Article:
Runaway is a collection of short stories by the Nobel Prize winner Alice Munro.
When I spied this book at the library I was only too eager to pick it up. I love short stories. Maybe I have a short attention span, or I am a true Gemini and I like variety. So I always chose short story collection over novels. I was glad I did.
“It is a book of extraordinary stories about love and its infinite betrayals and surprises” claims the back cover of the book. I must agree with that whole-heartedly.
The first story in the collection, is called ‘Runaway.’ It is really about a runaway goat, which gets killed in the end. But it is also about the heroine who has runaway from all things familiar, to make a runaway marriage with a man who is nothing like what she imagined him to be. Her second attempt at running away from him also does not materialize. The story ends with a veiled threat that she could end up like the kid, dead.
Then there are three stories about the same person Juliet told over the years. In the first story, she is young and moves in to live with a man whom she meets on a train journey. The second story tells of her visit to her parents’ home with her baby and how her unmarried status has been the cause of much shame to them. The third story is about Juliet’s daughter now an adult, who has runaway from home to lead a conventional and traditional life and Juliet waits, eagerly at first and then without much hope, for her return.
The story ‘Passion’ is about a young girl who has everything going for her with her fiancé’s family but spoils it by a foolish outing with his stepbrother.
‘Trespasses,’ deals with a young girl who has no way knowing if she was adopted or not. The last story ‘Powers,’ which is also, the longest, deals with a woman who has the gift of clairvoyance and what happens or does not happen to her, told from the viewpoint of her friend.
The story that I like the best was ‘Tricks.’ It stayed with me even after I had read the whole book. It is about a girl who tries to rise above her poor circumstances by going to watch Shakespeare’s plays every year. There she makes a strange friend, a foreigner and a clock mender. They agree to meet a year later to consummate their love. But fate plays a trick on her. She meets his belligerent twin that day and jumps to conclusions.
The girl finds out the truth, many years later. But that lamentable day had changed her life forever. Munro’s prose is classic as she paints a word-perfect picture of the heroine’s thoughts when she discovers how she had erred. “Shakespeare should have prepared her. Twins are often the reason for mix-ups and disasters in Shakespeare. A means to an end, those tricks are supposed to be. And in the end the mysteries are solved, the pranks are forgiven, true love or something like it is rekindled, and those who were fooled have the good grace not to complain.”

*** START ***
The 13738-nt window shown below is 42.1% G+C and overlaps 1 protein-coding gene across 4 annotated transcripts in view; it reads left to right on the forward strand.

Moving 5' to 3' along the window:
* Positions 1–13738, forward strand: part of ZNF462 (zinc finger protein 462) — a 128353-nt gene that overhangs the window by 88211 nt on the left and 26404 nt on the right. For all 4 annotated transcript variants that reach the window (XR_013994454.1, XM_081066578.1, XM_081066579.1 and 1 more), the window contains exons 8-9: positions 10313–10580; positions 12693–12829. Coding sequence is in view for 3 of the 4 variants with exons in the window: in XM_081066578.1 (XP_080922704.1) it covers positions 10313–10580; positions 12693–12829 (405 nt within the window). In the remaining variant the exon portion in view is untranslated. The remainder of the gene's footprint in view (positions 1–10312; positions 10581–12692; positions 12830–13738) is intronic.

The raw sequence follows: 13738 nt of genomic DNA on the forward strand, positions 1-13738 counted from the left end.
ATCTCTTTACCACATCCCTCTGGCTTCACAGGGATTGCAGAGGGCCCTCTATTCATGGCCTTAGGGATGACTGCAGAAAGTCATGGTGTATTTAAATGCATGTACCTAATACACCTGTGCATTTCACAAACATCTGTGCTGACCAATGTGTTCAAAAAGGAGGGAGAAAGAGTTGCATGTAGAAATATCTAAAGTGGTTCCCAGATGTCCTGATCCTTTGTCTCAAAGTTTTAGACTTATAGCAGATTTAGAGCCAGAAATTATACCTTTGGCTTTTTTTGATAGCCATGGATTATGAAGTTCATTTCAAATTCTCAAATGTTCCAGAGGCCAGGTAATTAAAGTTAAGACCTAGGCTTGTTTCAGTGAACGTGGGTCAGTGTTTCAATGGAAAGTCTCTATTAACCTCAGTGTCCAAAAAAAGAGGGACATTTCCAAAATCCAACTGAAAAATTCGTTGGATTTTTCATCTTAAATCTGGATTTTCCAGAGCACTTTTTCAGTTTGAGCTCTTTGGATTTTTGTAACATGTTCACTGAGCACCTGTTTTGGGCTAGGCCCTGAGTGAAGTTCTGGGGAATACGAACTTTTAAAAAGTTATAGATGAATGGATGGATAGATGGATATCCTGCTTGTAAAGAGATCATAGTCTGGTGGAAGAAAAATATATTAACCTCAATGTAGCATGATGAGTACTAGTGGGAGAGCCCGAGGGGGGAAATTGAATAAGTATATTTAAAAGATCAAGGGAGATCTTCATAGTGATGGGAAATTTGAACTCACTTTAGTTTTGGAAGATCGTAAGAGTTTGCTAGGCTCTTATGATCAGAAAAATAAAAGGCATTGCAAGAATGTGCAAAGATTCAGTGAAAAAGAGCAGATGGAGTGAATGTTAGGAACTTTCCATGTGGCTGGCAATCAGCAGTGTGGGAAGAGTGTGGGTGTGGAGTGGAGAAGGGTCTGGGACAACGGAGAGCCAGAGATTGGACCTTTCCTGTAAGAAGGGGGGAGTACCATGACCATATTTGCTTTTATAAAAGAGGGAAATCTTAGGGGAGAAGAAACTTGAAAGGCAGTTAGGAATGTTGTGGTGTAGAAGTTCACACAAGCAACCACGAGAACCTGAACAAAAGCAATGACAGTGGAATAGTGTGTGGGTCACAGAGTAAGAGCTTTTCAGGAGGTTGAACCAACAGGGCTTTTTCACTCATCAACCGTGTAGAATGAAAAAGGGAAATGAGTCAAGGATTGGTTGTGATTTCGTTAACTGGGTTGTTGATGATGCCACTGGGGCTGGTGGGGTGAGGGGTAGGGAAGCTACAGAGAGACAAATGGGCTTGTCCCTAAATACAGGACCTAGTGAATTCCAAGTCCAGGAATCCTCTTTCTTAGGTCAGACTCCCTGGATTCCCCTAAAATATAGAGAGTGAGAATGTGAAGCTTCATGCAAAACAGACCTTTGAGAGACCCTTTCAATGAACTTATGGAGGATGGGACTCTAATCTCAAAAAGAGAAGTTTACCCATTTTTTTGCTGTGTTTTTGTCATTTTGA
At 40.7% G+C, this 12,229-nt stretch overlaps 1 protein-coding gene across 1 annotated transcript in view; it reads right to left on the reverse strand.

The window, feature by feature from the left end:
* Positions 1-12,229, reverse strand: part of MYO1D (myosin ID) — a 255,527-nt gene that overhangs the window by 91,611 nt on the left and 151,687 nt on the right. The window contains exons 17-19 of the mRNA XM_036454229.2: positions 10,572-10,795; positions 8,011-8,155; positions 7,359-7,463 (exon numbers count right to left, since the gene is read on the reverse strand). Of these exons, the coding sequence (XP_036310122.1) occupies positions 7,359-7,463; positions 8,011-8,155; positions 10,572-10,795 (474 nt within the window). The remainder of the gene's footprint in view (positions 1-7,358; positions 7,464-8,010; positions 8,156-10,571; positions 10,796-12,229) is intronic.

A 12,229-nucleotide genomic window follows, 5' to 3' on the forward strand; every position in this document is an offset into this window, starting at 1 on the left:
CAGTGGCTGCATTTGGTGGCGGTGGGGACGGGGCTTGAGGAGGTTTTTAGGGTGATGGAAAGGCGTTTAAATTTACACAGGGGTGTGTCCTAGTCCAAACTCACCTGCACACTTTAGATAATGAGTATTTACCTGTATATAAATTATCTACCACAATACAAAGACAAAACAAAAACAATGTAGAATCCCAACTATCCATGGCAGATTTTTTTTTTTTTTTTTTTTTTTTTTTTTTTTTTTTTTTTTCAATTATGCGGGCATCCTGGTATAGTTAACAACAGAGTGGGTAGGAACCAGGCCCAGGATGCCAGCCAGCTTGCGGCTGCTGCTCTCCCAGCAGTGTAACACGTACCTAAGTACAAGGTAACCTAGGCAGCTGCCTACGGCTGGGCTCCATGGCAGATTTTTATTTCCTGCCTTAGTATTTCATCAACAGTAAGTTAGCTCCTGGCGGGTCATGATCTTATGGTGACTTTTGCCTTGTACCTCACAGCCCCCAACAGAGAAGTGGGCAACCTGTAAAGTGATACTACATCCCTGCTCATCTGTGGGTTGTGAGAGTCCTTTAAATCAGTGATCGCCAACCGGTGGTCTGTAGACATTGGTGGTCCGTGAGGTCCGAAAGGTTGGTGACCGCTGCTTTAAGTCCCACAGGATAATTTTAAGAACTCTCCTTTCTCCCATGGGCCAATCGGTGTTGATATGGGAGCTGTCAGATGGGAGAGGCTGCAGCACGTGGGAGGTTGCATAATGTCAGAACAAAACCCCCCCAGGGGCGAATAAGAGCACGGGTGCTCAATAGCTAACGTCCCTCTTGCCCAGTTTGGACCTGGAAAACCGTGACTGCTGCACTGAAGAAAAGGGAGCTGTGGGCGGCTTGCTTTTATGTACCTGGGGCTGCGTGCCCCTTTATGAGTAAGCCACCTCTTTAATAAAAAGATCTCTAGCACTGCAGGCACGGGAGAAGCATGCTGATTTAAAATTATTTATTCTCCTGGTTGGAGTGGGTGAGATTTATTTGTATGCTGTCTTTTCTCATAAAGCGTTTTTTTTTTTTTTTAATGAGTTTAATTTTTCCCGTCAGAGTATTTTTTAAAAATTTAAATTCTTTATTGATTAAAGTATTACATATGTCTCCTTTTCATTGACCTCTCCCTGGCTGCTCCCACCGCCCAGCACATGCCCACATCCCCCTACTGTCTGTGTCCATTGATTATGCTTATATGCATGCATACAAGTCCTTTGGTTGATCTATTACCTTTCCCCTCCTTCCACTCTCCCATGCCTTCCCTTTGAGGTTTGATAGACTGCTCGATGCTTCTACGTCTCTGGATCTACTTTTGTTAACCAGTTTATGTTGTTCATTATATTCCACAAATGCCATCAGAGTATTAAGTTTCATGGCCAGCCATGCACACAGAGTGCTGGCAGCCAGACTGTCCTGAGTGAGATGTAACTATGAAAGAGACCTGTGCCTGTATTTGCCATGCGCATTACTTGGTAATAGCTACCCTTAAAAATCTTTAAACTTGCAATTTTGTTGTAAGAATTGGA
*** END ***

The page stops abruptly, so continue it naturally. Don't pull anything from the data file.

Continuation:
Munro’s stories are not short stories in the true sense of the word. They are more like long stories, sometimes even 65 pages long. Many people might find it humdrum and dull and more like a rambling documentation of people who live mediocre lives.
All the stories are somber and a little dreary. The stories are set solely in Munro homeland, Canada and take place in small towns. Munro’s characters are not glossy or magnificent or from the upper echelons of society. There are definitely no bureaucrats or pop stars or the high rich.
Her characters are stoic people, housewives, students, teachers, mothers, children and men and women who run stables, or grow fruits and make jam and butter. These are people, who strive to make ends meet or make relationships work. These are people whom we can relate to, even though we live in a different country far far away from Munro’s Canada.
Nothing is larger than life in her stories. The seemingly effortless narration is mostly from a woman’s viewpoint. The heroines recollect things that happened many years ago, with mature intelligence and sometime regret. Time is the best healer. But what is passed is passed, and they have no way of changing it. The cruelest words in the English are supposed to be, “If only.” Munro’s tales bear testimony to that.
Her compositions are unpretentious. But you cannot deny that they are masterful.
And how do you end the review of a Nobel Prize winners work?
I only have these clichéd words:
You can love or hate Munro’s stories. But you cannot ignore them.